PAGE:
Say what you will about Lady Gaga and her idiosyncrasies, but there’s only one of her and her schtick feels more natural than gimmicky. She’s made herself an indispensable part of the music scene. You’d be wise to do the same in your category.
Let’s say you own a restaurant. Let’s even say your place has spectacular food, a convenient location and great atmosphere. The problem? You only serve one meal, lunch, and only serve it Monday, Wednesday and Friday. If that was the case, you’d expect patrons to visit somewhat frequently during those times, but not during other times. Most bloggers serve up content about as infrequently, yet expect different results—great daily traffic. That’s unreasonable.
If you are only doing three, four, even five posts per week, you are contributing on strictly a hobby level. Those who write that infrequently yet experience a great deal of success are often either already famous or write like Hemingway. Most blogs need to average a post per day. Sometimes a daily post isn’t enough. FanSided is like Office Space. We can only ask our writers to wear so many pieces of flair, but our writers who wear the most pieces (post the most) get the most out of their blogs. I’ve been staring at analytics for years now, and there is definitely a strong correlation between post quantity and traffic.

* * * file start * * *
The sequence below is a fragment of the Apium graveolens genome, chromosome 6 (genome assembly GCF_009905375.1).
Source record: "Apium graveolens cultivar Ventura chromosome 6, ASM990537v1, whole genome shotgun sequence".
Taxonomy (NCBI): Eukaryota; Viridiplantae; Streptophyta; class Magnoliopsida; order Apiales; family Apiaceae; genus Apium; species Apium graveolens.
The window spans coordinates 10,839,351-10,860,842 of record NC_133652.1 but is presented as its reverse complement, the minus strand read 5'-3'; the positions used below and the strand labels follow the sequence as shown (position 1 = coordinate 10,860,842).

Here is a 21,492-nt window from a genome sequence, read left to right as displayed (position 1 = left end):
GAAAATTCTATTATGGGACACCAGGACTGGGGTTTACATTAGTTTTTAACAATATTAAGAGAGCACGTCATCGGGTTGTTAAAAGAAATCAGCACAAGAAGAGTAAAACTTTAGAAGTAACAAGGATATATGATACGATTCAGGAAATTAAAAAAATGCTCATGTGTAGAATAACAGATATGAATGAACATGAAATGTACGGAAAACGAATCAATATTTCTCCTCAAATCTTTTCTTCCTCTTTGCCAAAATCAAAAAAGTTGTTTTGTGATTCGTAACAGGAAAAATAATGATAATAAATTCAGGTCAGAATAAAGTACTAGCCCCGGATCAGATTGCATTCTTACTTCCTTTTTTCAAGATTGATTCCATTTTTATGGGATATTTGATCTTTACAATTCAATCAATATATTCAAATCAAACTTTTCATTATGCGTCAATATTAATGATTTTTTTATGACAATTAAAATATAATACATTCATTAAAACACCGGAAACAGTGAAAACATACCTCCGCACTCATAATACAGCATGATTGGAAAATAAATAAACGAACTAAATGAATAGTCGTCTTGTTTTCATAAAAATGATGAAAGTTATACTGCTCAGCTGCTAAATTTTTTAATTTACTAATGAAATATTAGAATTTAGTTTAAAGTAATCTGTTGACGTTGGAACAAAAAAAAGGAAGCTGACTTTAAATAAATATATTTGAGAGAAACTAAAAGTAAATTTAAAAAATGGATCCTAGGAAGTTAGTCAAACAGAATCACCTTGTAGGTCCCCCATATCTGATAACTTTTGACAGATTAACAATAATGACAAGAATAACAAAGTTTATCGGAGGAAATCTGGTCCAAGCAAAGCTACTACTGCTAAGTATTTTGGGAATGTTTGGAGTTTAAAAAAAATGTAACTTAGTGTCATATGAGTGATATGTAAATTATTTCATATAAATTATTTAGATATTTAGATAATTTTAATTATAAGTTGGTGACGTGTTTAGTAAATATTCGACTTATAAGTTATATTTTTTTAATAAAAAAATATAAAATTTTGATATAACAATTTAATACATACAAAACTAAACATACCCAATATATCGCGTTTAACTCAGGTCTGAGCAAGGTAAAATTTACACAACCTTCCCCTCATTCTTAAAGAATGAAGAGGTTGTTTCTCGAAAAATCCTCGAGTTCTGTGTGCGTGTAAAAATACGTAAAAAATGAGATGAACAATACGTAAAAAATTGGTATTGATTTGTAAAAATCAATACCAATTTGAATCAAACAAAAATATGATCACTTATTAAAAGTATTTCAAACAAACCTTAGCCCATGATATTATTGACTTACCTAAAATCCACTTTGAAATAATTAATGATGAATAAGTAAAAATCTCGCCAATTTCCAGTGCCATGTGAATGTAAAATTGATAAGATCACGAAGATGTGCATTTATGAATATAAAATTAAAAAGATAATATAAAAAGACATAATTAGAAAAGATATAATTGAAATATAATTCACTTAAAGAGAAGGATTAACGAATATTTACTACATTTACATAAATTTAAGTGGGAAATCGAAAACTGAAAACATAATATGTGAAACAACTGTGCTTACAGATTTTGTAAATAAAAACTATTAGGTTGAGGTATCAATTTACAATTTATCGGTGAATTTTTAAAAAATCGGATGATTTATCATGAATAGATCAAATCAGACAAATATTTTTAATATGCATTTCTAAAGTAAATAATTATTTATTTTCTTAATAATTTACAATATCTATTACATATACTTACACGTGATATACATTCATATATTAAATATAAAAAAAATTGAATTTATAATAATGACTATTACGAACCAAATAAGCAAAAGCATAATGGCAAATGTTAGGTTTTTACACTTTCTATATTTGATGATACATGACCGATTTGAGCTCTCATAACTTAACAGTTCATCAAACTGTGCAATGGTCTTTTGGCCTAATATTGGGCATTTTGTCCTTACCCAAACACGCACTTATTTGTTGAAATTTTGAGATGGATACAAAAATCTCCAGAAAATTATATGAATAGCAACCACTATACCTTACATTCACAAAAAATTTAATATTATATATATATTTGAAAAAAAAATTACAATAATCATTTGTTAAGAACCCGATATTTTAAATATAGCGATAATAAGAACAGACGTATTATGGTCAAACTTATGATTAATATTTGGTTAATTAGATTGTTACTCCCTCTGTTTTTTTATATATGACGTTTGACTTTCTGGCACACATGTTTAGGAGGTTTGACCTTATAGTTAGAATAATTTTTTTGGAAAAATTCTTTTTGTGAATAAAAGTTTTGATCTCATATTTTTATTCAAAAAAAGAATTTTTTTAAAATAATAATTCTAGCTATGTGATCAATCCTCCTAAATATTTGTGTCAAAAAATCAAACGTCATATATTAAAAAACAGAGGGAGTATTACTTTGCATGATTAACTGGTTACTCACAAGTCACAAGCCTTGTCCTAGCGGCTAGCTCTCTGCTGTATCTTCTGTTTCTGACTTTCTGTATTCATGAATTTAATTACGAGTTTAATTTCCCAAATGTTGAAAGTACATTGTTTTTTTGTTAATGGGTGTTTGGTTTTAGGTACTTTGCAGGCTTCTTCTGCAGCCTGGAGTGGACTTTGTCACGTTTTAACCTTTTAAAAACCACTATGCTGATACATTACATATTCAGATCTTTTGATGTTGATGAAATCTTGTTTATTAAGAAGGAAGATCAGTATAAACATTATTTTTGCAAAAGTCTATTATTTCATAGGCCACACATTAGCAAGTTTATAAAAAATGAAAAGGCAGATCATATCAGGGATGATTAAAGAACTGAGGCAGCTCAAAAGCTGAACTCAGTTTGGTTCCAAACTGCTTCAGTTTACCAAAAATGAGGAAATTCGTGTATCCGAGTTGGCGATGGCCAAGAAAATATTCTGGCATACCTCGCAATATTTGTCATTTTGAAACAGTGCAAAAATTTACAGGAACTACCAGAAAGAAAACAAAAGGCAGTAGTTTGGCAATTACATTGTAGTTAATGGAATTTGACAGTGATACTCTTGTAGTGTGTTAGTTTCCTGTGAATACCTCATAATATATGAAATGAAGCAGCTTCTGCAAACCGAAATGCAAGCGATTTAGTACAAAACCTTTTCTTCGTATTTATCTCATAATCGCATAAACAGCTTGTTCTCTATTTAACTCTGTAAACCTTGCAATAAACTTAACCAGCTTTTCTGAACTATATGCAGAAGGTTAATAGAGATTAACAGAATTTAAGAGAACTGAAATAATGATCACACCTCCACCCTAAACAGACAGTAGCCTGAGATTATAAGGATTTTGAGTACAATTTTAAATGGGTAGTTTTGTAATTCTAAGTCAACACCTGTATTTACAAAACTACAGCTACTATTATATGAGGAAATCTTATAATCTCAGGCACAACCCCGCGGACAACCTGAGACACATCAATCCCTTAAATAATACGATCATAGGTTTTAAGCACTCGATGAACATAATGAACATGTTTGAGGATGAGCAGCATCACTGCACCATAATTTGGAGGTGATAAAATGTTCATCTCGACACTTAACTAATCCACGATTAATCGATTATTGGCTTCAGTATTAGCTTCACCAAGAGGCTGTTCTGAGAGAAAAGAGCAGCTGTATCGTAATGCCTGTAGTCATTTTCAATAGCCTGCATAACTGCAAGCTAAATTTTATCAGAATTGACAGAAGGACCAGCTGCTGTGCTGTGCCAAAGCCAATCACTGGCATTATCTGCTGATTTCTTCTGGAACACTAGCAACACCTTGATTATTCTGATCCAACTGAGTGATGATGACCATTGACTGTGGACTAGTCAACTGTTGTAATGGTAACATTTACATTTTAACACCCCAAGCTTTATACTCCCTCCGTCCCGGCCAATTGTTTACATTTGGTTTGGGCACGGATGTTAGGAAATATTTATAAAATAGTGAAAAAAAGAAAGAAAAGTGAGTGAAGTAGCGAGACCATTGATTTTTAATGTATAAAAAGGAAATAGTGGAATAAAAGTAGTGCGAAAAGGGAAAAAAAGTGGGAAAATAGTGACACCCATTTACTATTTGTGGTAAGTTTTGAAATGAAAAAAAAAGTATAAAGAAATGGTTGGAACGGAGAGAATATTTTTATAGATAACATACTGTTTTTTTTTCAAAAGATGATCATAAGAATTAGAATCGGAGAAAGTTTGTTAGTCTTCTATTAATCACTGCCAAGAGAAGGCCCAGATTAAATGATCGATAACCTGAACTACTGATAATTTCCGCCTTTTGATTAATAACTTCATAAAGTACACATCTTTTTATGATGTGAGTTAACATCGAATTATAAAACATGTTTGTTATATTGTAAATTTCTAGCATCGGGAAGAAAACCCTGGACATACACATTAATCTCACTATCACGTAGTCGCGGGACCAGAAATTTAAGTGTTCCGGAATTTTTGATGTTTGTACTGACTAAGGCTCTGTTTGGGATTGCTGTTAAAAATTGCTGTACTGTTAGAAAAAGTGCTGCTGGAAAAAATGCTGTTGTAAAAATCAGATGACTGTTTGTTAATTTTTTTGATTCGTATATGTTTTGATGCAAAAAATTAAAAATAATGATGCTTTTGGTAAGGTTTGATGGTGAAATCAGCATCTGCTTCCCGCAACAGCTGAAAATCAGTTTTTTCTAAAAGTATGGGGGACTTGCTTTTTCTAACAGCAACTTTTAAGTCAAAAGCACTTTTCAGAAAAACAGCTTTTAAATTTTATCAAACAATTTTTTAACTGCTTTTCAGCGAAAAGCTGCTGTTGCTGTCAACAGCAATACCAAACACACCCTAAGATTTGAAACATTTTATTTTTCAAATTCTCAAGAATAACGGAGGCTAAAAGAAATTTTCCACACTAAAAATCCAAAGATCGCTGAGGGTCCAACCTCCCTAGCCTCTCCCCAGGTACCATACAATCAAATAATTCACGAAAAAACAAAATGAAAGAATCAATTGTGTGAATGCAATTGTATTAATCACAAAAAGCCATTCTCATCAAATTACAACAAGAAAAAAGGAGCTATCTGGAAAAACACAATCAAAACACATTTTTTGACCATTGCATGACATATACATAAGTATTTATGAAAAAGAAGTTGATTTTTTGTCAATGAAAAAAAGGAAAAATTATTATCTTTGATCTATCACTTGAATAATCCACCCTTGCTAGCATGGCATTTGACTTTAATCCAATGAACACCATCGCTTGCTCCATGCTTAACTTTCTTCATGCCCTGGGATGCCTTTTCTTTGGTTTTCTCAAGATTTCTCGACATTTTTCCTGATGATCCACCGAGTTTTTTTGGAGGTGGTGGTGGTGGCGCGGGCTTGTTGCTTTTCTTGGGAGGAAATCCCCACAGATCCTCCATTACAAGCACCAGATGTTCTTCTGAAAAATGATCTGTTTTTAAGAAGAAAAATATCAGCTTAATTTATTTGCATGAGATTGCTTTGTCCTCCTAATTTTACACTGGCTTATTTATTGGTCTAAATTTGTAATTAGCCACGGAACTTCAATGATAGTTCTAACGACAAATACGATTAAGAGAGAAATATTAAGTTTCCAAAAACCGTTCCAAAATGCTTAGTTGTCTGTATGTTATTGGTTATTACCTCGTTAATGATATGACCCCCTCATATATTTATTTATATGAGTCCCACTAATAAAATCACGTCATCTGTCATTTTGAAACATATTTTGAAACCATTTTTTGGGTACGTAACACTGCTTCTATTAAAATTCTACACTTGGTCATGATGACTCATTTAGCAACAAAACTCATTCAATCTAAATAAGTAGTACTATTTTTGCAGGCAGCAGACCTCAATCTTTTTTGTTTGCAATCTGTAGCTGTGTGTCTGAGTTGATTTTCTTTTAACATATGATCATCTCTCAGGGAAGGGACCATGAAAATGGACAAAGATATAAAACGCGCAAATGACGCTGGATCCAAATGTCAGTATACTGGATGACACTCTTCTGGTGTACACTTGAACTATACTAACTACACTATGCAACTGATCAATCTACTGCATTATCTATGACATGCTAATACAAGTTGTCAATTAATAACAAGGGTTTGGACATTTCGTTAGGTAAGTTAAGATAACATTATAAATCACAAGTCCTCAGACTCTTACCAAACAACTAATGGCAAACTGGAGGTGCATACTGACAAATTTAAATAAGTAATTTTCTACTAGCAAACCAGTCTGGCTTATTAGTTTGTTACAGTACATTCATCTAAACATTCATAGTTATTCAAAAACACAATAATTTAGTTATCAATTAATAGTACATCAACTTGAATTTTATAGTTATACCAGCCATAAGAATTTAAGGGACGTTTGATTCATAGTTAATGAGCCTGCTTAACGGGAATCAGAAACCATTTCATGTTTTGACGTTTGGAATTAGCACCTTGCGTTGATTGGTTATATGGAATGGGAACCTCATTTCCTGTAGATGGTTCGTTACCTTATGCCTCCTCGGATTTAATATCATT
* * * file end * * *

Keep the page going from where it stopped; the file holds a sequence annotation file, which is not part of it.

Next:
Blogging isn’t just writing—nobody alive can write four or five opuses every day. Blogging is part writing, of course. But curating, or mining the Internet for gold (news, videos, links, images, stats, quotes, tweets, etc.), is equally as important. Yes, your blog has to be your own voice, but it also has to be more. The best blogs serve as hubs that keep readers from having to surf the web. Besides, you can still Blog Original and voice your opinion when you are curating. Just make sure you interject original insight, even if you do so in rapid-fire fashion.
Another suggestion is to add a staff around you once your blog is established. There are plenty of talented writers out there who don’t have the time to spearhead their own site, yet want to receive great exposure. Adding staffers will also allow you to focus more on quality over quality. Most importantly, any knucklehead can start a site by themselves. If you have a dedicated and talented staff serving under you, then you and your site must be legitimate. That’s not always the case, but a blog staff presents a façade of success and perception is everything—or at least very damn important.